Ghana’s bilateral lenders are discussing the formation of an official creditor committee, a first step needed to engage in debt relief talks for the crisis-hit country, according to two sources with direct knowledge of the matter.
The Paris Club of creditor nations has contacted other bilateral creditors, such as China, to engage on forming the committee and deciding who would chair it, one of the sources said.
“Hopefully, it should be resolved soon,” a second source added, without providing details on the timing.
The West African country in January became the fourth nation to apply to the common framework platform, an initiative of Group of 20 major economies launched in 2020 to streamline debt restructuring efforts for poorer countries.
China is Ghana’s single biggest bilateral creditor with US$1.7billion of debt, while Ghana owes US$1.9billion to Paris Club members, according to data from the International Institute of Finance.
China represents around 80% of non-Paris Club debt. The country’s total external debt is US$28.4billion.
Common Framework Talks
An official creditor committee is a key step for Ghana to formally seek financing assurances from bilateral creditors stating they are willing to enter a debt-rework process. Without these assurances, the International Monetary Fund’s (IMF) executive board will delay the programme’s approval and, in consequence, money disbursements.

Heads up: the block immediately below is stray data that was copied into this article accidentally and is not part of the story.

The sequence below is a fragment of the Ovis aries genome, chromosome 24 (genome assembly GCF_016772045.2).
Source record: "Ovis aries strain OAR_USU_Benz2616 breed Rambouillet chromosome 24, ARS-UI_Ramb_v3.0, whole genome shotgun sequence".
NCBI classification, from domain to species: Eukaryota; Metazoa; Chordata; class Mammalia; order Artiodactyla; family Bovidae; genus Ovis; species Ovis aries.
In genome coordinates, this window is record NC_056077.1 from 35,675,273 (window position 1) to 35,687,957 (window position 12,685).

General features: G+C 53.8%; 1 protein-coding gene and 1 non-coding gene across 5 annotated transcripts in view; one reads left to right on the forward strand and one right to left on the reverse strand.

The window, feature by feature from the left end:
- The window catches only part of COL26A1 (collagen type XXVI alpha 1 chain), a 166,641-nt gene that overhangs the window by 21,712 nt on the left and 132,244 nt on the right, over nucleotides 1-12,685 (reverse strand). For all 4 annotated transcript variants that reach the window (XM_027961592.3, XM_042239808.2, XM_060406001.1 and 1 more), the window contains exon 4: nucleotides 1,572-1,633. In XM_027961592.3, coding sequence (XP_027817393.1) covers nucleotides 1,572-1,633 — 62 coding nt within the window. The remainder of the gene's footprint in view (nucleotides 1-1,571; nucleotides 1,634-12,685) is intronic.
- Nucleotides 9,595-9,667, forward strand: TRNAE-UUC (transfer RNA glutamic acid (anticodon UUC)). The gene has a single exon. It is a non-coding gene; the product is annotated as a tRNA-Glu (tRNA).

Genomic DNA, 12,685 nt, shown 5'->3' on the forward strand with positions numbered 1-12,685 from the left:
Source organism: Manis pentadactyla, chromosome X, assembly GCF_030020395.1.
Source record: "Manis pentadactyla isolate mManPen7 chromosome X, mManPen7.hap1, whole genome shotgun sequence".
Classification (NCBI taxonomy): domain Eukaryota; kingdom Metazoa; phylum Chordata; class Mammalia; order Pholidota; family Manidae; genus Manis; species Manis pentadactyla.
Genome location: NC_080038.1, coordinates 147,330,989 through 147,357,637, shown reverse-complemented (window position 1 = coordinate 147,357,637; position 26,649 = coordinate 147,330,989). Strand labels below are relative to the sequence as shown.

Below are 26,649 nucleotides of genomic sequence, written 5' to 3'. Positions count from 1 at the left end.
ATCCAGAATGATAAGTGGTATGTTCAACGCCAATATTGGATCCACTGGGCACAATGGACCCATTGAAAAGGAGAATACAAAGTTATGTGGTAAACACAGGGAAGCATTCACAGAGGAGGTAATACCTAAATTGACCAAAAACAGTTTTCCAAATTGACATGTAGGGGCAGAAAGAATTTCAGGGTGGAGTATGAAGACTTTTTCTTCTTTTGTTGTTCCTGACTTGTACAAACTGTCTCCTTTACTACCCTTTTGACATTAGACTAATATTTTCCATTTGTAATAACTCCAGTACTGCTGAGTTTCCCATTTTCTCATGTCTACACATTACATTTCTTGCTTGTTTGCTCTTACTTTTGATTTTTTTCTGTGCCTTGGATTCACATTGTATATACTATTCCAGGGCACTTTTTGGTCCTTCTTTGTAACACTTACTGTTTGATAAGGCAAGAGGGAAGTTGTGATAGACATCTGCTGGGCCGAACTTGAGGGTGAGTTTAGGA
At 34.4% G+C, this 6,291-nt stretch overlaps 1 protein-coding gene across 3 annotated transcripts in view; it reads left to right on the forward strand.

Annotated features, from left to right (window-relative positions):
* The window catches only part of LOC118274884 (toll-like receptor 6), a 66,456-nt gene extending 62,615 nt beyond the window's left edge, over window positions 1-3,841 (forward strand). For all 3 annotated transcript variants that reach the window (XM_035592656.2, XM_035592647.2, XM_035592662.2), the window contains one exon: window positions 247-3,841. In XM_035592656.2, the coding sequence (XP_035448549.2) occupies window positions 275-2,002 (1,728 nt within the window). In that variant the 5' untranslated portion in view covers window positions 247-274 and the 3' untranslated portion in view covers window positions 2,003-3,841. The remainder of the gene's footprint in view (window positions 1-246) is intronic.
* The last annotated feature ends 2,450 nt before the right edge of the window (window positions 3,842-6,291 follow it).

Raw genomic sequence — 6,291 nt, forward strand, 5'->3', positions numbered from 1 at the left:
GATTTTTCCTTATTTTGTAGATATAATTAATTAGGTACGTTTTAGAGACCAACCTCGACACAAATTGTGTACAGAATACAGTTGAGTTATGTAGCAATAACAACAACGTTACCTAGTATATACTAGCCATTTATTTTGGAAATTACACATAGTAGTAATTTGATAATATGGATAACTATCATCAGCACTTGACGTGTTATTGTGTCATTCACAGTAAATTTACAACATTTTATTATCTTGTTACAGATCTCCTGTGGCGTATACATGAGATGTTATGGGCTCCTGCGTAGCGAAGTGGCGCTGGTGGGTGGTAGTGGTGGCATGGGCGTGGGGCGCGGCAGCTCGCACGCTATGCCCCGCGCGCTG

Ghana’s decision to suspend overseas debt payments in late 2022 reflects the parlous state of its economy, which includes government reaching a US$3billion staff-level agreement with the IMF.
Ghana has said it hopes for a rapid debt overhaul, though other countries undergoing the common framework treatment have faced slow progress.
Zambia – Africa’s first COVID-19 pandemic-era sovereign default – requested Common Framework treatment in February 2021; but the committee was only formed last May when the creditors agreed that China and France would co-chair the group. A first meeting of the committee was held in June, though there is still no resolution.
Chad became the first country to ask for a debt overhaul under the common framework in January 2021, but a deal was reached only in November 2022 – and without providing debt relief. And Ethiopia’s efforts to negotiate its debt with bilateral creditors under the G20 platform have been delayed due to the civil war there, and the country is now engaging with the IMF staff on a formal programme amid a peace deal.